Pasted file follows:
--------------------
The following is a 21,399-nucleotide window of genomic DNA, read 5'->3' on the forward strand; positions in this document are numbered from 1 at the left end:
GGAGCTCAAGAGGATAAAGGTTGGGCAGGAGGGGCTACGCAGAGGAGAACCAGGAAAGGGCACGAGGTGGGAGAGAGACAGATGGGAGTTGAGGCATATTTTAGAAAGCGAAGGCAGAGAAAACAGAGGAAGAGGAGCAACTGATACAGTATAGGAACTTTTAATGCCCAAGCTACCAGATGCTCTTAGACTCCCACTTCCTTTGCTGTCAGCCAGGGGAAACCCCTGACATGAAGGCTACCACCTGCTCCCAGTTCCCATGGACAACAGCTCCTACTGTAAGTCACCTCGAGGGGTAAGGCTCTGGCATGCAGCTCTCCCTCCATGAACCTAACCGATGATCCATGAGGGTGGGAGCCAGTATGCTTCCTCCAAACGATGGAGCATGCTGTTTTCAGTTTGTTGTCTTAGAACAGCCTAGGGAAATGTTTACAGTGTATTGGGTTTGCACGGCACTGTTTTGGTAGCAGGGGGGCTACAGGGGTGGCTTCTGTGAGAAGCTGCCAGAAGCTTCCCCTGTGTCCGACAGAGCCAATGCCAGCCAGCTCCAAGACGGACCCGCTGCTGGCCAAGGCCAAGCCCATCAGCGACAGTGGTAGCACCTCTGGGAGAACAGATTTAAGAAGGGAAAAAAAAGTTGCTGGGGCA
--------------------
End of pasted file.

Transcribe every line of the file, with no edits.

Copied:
The following is a 21,399-nucleotide window of genomic DNA, read 5'->3' on the forward strand; positions in this document are numbered from 1 at the left end:
GGAGCTCAAGAGGATAAAGGTTGGGCAGGAGGGGCTACGCAGAGGAGAACCAGGAAAGGGCACGAGGTGGGAGAGAGACAGATGGGAGTTGAGGCATATTTTAGAAAGCGAAGGCAGAGAAAACAGAGGAAGAGGAGCAACTGATACAGTATAGGAACTTTTAATGCCCAAGCTACCAGATGCTCTTAGACTCCCACTTCCTTTGCTGTCAGCCAGGGGAAACCCCTGACATGAAGGCTACCACCTGCTCCCAGTTCCCATGGACAACAGCTCCTACTGTAAGTCACCTCGAGGGGTAAGGCTCTGGCATGCAGCTCTCCCTCCATGAACCTAACCGATGATCCATGAGGGTGGGAGCCAGTATGCTTCCTCCAAACGATGGAGCATGCTGTTTTCAGTTTGTTGTCTTAGAACAGCCTAGGGAAATGTTTACAGTGTATTGGGTTTGCACGGCACTGTTTTGGTAGCAGGGGGGCTACAGGGGTGGCTTCTGTGAGAAGCTGCCAGAAGCTTCCCCTGTGTCCGACAGAGCCAATGCCAGCCAGCTCCAAGACGGACCCGCTGCTGGCCAAGGCCAAGCCCATCAGCGACAGTGGTAGCACCTCTGGGAGAACAGATTTAAGAAGGGAAAAAAAAGTTGCTGGGGCA